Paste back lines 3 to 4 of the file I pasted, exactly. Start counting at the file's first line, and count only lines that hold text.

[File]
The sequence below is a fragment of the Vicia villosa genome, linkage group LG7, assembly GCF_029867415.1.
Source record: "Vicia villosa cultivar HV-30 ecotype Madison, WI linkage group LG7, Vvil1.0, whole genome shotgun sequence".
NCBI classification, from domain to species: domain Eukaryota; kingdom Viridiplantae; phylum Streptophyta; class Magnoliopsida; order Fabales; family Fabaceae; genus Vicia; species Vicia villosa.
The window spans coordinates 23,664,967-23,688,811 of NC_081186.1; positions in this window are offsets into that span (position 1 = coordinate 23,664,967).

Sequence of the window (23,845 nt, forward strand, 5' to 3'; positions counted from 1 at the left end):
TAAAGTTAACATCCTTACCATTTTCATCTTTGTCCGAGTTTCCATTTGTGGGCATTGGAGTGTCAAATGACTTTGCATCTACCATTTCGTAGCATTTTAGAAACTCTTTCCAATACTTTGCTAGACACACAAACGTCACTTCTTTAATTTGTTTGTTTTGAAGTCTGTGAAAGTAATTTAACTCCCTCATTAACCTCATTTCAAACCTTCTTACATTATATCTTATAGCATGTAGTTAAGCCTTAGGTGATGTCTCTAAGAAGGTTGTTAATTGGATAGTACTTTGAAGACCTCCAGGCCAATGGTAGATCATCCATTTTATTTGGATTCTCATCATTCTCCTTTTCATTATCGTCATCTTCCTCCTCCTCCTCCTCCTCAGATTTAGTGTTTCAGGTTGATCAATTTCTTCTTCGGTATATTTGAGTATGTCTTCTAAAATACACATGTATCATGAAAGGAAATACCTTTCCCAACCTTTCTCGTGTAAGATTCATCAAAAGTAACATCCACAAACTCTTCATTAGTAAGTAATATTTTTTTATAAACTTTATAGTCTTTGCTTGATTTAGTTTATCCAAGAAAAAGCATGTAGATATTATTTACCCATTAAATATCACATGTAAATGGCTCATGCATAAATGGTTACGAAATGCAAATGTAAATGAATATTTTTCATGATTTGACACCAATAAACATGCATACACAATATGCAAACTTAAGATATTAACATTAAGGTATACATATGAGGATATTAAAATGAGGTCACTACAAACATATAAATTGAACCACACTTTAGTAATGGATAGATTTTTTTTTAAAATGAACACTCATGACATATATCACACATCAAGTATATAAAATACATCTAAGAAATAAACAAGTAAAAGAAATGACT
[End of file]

NCBI classification, from domain to species: domain Eukaryota; kingdom Viridiplantae; phylum Streptophyta; class Magnoliopsida; order Fabales; family Fabaceae; genus Vicia; species Vicia villosa.
The window spans coordinates 23,664,967-23,688,811 of NC_081186.1; positions in this window are offsets into that span (position 1 = coordinate 23,664,967).